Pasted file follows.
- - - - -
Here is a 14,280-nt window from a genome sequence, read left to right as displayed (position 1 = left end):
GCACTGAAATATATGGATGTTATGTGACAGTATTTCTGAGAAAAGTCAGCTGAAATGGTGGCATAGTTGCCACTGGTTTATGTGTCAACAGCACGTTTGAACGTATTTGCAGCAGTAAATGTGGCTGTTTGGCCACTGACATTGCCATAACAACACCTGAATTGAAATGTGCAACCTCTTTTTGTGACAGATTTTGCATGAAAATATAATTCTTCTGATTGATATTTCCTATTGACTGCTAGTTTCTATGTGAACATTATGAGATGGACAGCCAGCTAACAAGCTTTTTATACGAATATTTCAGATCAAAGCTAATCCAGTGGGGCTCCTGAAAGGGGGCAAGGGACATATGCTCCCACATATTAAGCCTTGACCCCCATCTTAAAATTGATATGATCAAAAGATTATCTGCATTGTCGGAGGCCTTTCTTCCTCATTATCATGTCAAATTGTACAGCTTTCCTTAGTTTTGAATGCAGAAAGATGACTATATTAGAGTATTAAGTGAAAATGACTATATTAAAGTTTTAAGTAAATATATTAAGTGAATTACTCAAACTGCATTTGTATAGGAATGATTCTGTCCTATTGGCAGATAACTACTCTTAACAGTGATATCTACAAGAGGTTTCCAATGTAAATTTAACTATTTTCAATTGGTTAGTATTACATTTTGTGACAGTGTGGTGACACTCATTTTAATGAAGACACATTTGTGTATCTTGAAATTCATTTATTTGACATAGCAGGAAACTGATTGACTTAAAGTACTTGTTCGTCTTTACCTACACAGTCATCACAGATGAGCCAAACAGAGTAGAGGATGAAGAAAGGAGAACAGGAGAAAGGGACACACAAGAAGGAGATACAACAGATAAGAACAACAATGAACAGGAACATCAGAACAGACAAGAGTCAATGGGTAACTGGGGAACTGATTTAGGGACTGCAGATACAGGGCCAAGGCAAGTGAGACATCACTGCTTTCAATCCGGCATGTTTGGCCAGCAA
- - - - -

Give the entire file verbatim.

Here is a 14,280-nt window from a genome sequence, read left to right as displayed (position 1 = left end):
GCACTGAAATATATGGATGTTATGTGACAGTATTTCTGAGAAAAGTCAGCTGAAATGGTGGCATAGTTGCCACTGGTTTATGTGTCAACAGCACGTTTGAACGTATTTGCAGCAGTAAATGTGGCTGTTTGGCCACTGACATTGCCATAACAACACCTGAATTGAAATGTGCAACCTCTTTTTGTGACAGATTTTGCATGAAAATATAATTCTTCTGATTGATATTTCCTATTGACTGCTAGTTTCTATGTGAACATTATGAGATGGACAGCCAGCTAACAAGCTTTTTATACGAATATTTCAGATCAAAGCTAATCCAGTGGGGCTCCTGAAAGGGGGCAAGGGACATATGCTCCCACATATTAAGCCTTGACCCCCATCTTAAAATTGATATGATCAAAAGATTATCTGCATTGTCGGAGGCCTTTCTTCCTCATTATCATGTCAAATTGTACAGCTTTCCTTAGTTTTGAATGCAGAAAGATGACTATATTAGAGTATTAAGTGAAAATGACTATATTAAAGTTTTAAGTAAATATATTAAGTGAATTACTCAAACTGCATTTGTATAGGAATGATTCTGTCCTATTGGCAGATAACTACTCTTAACAGTGATATCTACAAGAGGTTTCCAATGTAAATTTAACTATTTTCAATTGGTTAGTATTACATTTTGTGACAGTGTGGTGACACTCATTTTAATGAAGACACATTTGTGTATCTTGAAATTCATTTATTTGACATAGCAGGAAACTGATTGACTTAAAGTACTTGTTCGTCTTTACCTACACAGTCATCACAGATGAGCCAAACAGAGTAGAGGATGAAGAAAGGAGAACAGGAGAAAGGGACACACAAGAAGGAGATACAACAGATAAGAACAACAATGAACAGGAACATCAGAACAGACAAGAGTCAATGGGTAACTGGGGAACTGATTTAGGGACTGCAGATACAGGGCCAAGGCAAGTGAGACATCACTGCTTTCAATCCGGCATGTTTGGCCAGCAA